Although Reiner has worked in the business for several years, she shared her excitement over the increasing awareness of and interest in environmentally-friendly products. “In [the past] 5-7 years there’s been a huge increase in overall awareness, self-education and concern. For reference, in 2006 when I finished my prerequisites and chose my major in environmental studies for undergrad, most of the population I came across didn’t even understand what that meant,” she said.

A kitchen with white cabinets and walls and dark wood flooring. There is an island with six wood stools placed around it, a fireplace to the left, and a fridge, stove, oven and microwave to the right.

For Reiner, projects naturally come together after seeing the space and talking with the clients. She vets vendors for greenwashing saying, “We do everything from reading their website, emailing them for clarity, asking for their certification documentation or anything I feel we need for clarity. I don’t have a simple process for detecting greenwashing. It’s often just a little alarm that goes off in the way the product or material is described. Often legit companies who are proud of their efforts go into detail and have clear information accessible. Some companies, even if they don’t promote their practices, once asked can provide clear information. Companies that greenwash often use language to try to sound good, but with my background in ES academia I know it doesn’t make sense.”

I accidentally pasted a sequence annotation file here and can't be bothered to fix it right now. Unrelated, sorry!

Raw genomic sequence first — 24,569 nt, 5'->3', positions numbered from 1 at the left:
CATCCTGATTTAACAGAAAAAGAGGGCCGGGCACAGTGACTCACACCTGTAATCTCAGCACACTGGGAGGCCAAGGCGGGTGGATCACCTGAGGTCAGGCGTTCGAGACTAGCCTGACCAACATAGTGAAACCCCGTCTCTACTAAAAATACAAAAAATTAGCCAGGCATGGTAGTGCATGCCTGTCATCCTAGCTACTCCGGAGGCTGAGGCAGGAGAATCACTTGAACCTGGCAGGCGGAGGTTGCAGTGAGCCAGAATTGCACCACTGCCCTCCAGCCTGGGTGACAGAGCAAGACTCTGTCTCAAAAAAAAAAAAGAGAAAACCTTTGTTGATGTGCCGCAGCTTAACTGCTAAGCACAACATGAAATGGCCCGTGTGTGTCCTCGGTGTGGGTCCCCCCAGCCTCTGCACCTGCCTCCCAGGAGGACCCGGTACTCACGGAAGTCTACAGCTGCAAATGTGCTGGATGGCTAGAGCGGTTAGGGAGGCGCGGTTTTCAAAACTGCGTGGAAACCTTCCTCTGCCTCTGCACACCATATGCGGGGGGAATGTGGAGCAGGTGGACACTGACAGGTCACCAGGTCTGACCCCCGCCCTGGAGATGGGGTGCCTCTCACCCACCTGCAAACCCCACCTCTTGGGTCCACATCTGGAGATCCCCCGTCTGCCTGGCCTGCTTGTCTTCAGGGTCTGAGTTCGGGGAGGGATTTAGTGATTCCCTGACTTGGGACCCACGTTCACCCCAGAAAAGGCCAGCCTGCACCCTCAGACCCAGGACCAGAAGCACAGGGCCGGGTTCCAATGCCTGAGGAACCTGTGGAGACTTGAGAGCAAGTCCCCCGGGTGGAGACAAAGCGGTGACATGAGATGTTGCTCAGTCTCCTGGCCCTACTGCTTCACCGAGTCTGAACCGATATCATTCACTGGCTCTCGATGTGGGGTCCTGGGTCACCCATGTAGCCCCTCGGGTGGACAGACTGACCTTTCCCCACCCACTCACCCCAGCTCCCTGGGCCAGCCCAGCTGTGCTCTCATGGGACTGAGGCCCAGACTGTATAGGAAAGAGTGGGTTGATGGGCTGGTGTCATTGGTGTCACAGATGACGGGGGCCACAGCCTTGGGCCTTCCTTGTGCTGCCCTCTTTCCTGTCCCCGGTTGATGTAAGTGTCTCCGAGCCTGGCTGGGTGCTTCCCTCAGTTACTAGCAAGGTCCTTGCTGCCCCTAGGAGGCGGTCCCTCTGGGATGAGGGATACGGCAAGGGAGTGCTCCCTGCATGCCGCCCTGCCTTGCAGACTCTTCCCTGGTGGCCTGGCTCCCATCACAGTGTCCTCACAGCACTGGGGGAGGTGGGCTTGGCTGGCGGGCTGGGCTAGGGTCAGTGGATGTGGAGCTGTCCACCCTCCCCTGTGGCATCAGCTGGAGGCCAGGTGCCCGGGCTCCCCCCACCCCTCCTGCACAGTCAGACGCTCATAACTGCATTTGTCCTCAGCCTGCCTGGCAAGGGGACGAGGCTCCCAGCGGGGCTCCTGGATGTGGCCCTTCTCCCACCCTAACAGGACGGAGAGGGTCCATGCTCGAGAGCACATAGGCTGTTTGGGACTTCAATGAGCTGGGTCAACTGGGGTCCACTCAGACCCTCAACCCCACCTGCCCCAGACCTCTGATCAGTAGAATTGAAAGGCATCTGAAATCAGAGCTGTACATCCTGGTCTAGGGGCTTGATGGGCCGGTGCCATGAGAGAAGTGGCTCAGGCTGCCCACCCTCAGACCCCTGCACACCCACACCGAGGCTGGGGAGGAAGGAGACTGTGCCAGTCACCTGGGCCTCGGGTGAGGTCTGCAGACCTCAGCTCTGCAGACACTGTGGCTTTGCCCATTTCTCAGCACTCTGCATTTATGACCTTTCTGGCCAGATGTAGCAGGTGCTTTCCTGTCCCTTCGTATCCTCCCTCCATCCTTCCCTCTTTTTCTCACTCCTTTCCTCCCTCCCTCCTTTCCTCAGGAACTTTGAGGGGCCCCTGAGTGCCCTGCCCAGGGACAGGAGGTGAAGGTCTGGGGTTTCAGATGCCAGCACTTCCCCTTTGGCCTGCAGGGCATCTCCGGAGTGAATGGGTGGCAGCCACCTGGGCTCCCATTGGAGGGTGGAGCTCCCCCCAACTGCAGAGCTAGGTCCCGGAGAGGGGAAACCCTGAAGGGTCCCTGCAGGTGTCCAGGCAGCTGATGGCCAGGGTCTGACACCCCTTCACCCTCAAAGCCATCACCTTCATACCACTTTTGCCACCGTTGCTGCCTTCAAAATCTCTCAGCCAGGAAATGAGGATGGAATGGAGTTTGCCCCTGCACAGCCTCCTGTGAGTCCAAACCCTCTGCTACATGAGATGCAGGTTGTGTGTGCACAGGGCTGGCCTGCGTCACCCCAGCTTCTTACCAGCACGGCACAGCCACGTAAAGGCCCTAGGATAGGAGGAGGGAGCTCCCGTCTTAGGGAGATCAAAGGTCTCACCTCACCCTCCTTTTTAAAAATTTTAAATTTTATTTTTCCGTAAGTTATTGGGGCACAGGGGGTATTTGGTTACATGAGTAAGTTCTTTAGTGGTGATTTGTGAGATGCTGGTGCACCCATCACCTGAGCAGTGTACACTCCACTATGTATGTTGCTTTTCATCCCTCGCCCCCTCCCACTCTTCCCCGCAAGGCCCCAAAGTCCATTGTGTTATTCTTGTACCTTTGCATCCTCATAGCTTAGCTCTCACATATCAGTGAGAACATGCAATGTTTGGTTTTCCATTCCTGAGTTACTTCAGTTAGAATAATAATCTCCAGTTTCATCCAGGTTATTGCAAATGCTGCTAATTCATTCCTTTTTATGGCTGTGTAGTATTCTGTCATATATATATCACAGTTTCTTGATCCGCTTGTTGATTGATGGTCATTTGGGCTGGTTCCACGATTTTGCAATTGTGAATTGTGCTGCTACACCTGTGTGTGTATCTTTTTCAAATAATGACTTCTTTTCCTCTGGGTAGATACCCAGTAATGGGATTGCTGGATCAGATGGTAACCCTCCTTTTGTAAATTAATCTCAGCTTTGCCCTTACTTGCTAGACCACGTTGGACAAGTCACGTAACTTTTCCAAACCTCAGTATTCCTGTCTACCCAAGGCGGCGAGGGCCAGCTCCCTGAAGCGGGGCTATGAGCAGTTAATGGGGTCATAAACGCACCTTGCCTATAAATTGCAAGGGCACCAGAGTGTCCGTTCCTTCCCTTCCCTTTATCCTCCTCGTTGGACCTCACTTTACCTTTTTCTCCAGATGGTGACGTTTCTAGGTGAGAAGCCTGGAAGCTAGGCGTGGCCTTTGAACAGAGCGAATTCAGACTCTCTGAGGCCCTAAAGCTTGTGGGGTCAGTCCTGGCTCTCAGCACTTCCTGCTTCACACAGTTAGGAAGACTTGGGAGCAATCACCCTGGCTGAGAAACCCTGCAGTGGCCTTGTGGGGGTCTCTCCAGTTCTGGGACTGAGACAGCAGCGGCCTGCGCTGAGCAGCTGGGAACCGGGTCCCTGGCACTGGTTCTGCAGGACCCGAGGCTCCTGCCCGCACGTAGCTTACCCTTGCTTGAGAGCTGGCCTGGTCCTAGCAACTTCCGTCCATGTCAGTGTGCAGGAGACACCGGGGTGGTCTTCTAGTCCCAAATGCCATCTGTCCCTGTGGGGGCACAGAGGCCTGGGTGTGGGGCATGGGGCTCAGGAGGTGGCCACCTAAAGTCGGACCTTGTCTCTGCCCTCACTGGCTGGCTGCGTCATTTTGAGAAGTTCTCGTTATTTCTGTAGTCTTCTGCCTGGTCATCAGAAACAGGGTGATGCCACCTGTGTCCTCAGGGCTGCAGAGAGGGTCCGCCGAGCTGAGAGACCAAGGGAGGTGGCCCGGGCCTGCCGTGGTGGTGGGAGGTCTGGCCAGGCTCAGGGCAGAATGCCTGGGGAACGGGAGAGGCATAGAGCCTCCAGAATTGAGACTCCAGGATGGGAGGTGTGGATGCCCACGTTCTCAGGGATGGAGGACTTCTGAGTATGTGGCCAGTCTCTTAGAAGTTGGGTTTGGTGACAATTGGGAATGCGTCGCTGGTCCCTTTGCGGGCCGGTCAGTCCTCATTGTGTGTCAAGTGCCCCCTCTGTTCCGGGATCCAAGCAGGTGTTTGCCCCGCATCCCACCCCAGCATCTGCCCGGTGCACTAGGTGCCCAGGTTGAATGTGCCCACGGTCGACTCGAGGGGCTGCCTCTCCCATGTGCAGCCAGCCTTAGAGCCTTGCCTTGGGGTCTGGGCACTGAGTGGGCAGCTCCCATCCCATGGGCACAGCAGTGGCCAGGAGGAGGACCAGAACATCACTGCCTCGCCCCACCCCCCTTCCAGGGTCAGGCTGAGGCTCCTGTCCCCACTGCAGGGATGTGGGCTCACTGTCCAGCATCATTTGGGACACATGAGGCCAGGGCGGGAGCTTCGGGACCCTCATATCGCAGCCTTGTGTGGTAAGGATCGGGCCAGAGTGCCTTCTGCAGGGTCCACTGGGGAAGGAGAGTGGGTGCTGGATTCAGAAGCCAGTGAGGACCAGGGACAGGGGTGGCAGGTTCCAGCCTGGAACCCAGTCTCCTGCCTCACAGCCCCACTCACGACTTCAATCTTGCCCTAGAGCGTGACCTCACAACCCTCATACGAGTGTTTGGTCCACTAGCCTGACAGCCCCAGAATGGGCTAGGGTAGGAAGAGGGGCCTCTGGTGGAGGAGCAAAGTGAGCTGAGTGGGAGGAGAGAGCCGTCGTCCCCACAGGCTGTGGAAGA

A child's room featuring white and pink walls and a pink bed.

Reiner’s current project is a complete 9,000-square-foot house in Brentwood for a Hollywood family concerned about toxicities in the home. With this in mind, Reiner and the owners have relied on green manufacturing to custom-build sofas, beds, rugs and even wallpaper. 

Her portfolio is varied, with large and small projects, residential and commercial spaces, and geographically dispersed locations. A few are highlighted below.

An office space with a chest of drawers against a wall that features a hanging piece of textile art in cream, blue and red colors.

Office and clubhouse in San Antonio, TX

This project incorporated recycled paper countertops, furniture and art pieces made from reclaimed wood, non-toxic wallpaper, recycled PET area rugs and pre-loved books and accessories.